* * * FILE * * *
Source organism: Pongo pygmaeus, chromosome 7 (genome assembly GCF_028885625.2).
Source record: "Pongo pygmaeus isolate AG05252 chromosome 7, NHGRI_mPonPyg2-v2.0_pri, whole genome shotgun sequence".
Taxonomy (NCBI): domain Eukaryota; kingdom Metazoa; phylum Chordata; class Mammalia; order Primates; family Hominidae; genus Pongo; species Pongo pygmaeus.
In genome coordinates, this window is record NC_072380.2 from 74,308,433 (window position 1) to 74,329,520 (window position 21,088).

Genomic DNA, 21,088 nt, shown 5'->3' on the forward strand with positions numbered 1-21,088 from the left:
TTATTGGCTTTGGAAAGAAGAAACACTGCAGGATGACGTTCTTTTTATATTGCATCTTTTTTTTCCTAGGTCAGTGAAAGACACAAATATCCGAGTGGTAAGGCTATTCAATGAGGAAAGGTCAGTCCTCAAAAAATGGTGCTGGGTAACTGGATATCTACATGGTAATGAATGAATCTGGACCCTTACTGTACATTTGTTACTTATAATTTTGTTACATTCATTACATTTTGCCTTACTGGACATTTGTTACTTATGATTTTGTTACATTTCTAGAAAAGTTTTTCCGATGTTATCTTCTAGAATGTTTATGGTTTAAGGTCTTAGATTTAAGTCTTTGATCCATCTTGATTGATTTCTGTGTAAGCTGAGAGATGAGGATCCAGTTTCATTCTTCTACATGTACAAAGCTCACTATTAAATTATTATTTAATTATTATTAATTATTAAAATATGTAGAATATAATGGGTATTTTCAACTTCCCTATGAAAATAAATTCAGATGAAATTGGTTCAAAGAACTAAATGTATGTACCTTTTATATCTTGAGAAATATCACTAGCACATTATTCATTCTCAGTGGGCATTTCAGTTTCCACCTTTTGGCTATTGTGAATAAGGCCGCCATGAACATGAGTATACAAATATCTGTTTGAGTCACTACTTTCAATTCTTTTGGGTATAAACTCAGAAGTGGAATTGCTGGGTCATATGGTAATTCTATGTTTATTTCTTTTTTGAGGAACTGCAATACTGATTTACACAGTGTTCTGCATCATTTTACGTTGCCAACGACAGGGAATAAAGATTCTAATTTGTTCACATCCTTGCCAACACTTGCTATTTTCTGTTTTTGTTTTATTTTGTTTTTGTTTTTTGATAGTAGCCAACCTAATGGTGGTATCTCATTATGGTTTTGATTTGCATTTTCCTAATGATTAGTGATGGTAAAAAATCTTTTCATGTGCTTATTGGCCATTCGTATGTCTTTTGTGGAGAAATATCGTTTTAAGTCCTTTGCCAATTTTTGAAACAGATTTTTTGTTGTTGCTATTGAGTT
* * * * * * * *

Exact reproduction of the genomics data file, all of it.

Source organism: Pongo pygmaeus, chromosome 7 (genome assembly GCF_028885625.2).
Source record: "Pongo pygmaeus isolate AG05252 chromosome 7, NHGRI_mPonPyg2-v2.0_pri, whole genome shotgun sequence".
Taxonomy (NCBI): domain Eukaryota; kingdom Metazoa; phylum Chordata; class Mammalia; order Primates; family Hominidae; genus Pongo; species Pongo pygmaeus.
In genome coordinates, this window is record NC_072380.2 from 74,308,433 (window position 1) to 74,329,520 (window position 21,088).

Genomic DNA, 21,088 nt, shown 5'->3' on the forward strand with positions numbered 1-21,088 from the left:
TTATTGGCTTTGGAAAGAAGAAACACTGCAGGATGACGTTCTTTTTATATTGCATCTTTTTTTTCCTAGGTCAGTGAAAGACACAAATATCCGAGTGGTAAGGCTATTCAATGAGGAAAGGTCAGTCCTCAAAAAATGGTGCTGGGTAACTGGATATCTACATGGTAATGAATGAATCTGGACCCTTACTGTACATTTGTTACTTATAATTTTGTTACATTCATTACATTTTGCCTTACTGGACATTTGTTACTTATGATTTTGTTACATTTCTAGAAAAGTTTTTCCGATGTTATCTTCTAGAATGTTTATGGTTTAAGGTCTTAGATTTAAGTCTTTGATCCATCTTGATTGATTTCTGTGTAAGCTGAGAGATGAGGATCCAGTTTCATTCTTCTACATGTACAAAGCTCACTATTAAATTATTATTTAATTATTATTAATTATTAAAATATGTAGAATATAATGGGTATTTTCAACTTCCCTATGAAAATAAATTCAGATGAAATTGGTTCAAAGAACTAAATGTATGTACCTTTTATATCTTGAGAAATATCACTAGCACATTATTCATTCTCAGTGGGCATTTCAGTTTCCACCTTTTGGCTATTGTGAATAAGGCCGCCATGAACATGAGTATACAAATATCTGTTTGAGTCACTACTTTCAATTCTTTTGGGTATAAACTCAGAAGTGGAATTGCTGGGTCATATGGTAATTCTATGTTTATTTCTTTTTTGAGGAACTGCAATACTGATTTACACAGTGTTCTGCATCATTTTACGTTGCCAACGACAGGGAATAAAGATTCTAATTTGTTCACATCCTTGCCAACACTTGCTATTTTCTGTTTTTGTTTTATTTTGTTTTTGTTTTTTGATAGTAGCCAACCTAATGGTGGTATCTCATTATGGTTTTGATTTGCATTTTCCTAATGATTAGTGATGGTAAAAAATCTTTTCATGTGCTTATTGGCCATTCGTATGTCTTTTGTGGAGAAATATCGTTTTAAGTCCTTTGCCAATTTTTGAAACAGATTTTTTGTTGTTGCTATTGAGTT